Assisted Living vs. Memory Care: What’s the Difference?
If you or someone you know has a family member with dementia, Alzheimer’s disease, or another form of memory issues, you may know firsthand the importance of memory care facilities. In fact, you may even be responsible for choosing the right facility for a loved one. And though memory care facilities and assisted living facilities are often used interchangeably, there are some key differences between the two.
Before you start your search for the right facility for your loved one, here’s what you need to know.
Assisted Living Facilities
Assisted living facilities are typically the place for seniors who need assistance with activities of daily living. Many seniors may elect to live in these communities after they retire — at an average age of 63 — and find they need help performing everyday activities. This is usually an ideal place for those seniors, as the vast majority of residents may need help with things such as getting dressed, moving around, and taking medication, but not the full services provided at a nursing home.
Even so, staff members are typically on-hand 24/7 to help with any tasks the residents may need to perform. But residents in these facilities also have private apartments and even limited kitchens within them. The key factor here is that assisted living facilities, while recommended in some cases, aren’t medically-necessary.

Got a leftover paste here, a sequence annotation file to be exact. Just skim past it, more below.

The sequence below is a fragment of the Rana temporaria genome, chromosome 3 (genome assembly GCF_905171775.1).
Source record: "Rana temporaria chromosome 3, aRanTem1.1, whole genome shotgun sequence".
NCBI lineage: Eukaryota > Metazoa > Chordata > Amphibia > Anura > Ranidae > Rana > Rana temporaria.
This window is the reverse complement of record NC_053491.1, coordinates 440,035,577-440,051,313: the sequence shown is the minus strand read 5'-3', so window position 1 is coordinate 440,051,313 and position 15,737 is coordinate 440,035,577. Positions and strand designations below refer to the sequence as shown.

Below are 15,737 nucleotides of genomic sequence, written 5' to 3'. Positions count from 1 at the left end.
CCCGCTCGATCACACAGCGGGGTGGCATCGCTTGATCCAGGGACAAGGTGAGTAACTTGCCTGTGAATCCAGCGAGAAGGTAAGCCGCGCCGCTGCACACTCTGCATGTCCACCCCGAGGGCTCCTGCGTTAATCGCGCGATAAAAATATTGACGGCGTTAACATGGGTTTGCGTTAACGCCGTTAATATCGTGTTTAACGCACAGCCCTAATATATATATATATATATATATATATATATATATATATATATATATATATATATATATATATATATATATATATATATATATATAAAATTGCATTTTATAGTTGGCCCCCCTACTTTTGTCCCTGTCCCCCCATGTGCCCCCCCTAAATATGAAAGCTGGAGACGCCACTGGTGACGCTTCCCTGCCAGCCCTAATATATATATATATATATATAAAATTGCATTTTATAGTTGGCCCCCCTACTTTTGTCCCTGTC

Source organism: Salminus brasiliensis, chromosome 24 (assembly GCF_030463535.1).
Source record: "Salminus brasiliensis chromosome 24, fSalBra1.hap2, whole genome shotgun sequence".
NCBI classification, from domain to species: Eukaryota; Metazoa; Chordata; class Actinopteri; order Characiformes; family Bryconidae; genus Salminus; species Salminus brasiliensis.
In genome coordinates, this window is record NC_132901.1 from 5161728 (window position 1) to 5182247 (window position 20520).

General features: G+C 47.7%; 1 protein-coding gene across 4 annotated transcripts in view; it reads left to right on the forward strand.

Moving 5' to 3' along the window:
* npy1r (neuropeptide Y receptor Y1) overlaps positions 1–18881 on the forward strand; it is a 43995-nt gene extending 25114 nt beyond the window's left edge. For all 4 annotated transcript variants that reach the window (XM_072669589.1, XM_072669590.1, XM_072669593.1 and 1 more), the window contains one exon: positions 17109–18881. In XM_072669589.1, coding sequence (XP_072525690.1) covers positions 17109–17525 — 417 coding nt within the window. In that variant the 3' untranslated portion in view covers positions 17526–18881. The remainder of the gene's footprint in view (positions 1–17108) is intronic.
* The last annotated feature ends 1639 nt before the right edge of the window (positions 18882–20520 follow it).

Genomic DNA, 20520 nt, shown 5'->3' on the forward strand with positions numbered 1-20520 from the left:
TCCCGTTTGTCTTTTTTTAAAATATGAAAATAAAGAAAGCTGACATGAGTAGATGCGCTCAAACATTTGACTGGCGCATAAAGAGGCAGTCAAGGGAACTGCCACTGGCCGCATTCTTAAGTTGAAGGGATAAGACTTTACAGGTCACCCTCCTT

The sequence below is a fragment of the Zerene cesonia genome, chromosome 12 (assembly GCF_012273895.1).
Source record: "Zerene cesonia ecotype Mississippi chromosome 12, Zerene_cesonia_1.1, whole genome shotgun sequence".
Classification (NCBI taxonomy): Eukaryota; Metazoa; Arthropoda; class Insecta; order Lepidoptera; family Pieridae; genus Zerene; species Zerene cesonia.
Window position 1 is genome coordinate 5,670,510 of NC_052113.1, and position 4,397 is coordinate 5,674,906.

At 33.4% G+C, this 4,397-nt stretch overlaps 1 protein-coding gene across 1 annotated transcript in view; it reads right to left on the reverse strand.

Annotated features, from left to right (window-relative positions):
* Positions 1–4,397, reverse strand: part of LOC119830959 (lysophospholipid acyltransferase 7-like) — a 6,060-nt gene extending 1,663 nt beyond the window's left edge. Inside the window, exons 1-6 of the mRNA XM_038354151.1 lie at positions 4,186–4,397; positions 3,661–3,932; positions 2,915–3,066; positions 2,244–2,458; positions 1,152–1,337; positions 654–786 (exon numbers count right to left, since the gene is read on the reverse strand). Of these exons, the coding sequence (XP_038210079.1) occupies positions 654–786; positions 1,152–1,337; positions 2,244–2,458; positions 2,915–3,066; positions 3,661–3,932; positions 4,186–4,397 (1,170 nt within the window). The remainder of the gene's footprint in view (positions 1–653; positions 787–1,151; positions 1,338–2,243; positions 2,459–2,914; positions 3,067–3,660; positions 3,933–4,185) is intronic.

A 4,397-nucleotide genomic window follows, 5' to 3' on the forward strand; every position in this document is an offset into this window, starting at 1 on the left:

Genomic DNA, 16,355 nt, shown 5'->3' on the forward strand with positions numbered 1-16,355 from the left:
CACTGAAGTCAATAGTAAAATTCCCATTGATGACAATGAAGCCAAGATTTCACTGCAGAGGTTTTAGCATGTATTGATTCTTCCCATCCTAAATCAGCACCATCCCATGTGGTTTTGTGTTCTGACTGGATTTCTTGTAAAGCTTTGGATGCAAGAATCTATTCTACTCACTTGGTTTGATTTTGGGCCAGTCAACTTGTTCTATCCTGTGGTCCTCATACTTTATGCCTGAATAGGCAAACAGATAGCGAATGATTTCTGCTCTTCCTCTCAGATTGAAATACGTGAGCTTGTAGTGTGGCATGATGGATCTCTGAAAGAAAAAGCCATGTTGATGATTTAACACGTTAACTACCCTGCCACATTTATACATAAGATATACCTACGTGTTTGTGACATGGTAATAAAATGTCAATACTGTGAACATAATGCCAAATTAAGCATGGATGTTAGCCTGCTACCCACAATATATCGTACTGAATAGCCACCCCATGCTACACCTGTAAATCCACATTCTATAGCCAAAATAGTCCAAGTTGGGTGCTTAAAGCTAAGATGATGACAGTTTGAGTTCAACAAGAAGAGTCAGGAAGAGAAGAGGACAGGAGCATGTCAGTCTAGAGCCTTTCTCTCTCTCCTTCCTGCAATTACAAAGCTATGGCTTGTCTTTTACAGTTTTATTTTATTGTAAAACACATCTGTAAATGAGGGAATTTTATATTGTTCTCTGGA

Memory Care Facilities
While memory care facilities, assisted living facilities, and nursing homes are all different, they still have similarities. For example, a memory care facility will have the same 24/7 nursing staff that a nursing home or assisted living facility would. Some assisted living facilities even have entire units dedicated to memory care for residents with dementia or Alzheimer’s disease.
But the one major difference between assisted living facilities and memory care facilities is that while assisted living is optional, memory care is a medically-necessary residence. Instead of simply helping with daily tasks, memory care facilities may offer structured daily routines and additional security measures to keep residents from wandering off.
When you’re considering the needs of your elderly loved ones, it’s important that you keep these facilities in mind. Now that you’re more aware of the differences, you should feel more confident in your ability to help your loved one.